After graduating from McKinley High School in 1951, he put music on hold to work as a desk clerk at the Halekulani hotel. It was there in 1954 that he met pianist Martin Denny, who, after hearing him play, offered the 21-year old a spot in his band. Initially wary, Lyman was persuaded by the numbers: he was making $280 a month as a clerk, and Denny promised more than $100 a week. Denny had been brought to Hawaii in January on contract by Don the Beachcomber, and stayed in Hawaii to play nightly in the Shell Bar at the Hawaiian Village. Other members of his band were Augie Colon on percussion and John Kramer on string bass. Denny, who had traveled widely, had collected numerous exotic instruments from all over the world and liked to use them to spice up his jazz arrangements of popular songs. The stage of the Shell Bar was very exotic, with a little pool of water right outside the bandstand, and rocks and palm trees growing around. One night Lyman had had "a little to drink," and when they began playing the theme from Vera Cruz, Lyman tried a few bird calls. "The next thing you know, the audience started to answer me back with all kinds of weird cries. It was great." These bird calls became a trademark of Lyman's sound.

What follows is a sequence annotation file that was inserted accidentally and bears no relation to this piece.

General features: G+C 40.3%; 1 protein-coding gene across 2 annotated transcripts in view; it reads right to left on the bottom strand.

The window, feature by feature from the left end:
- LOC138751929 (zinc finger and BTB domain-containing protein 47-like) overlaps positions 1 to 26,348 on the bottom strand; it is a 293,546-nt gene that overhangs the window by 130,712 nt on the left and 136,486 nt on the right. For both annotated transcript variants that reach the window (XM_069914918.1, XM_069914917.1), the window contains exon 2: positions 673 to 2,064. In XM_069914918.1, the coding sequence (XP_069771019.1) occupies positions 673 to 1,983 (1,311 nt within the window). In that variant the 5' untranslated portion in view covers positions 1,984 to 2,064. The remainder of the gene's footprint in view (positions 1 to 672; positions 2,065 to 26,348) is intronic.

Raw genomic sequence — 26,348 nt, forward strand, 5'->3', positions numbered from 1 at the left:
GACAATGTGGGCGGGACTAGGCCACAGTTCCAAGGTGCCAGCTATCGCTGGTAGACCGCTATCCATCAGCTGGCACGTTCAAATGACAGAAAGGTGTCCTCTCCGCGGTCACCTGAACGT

When Denny's "Quiet Village" was released on record in 1957 it became a smash hit, igniting a national mania for all things Hawaiian, including tiki idols, exotic drinks, aloha shirts, luaus, straw hats and Polynesian-themed restaurants like Trader Vic's.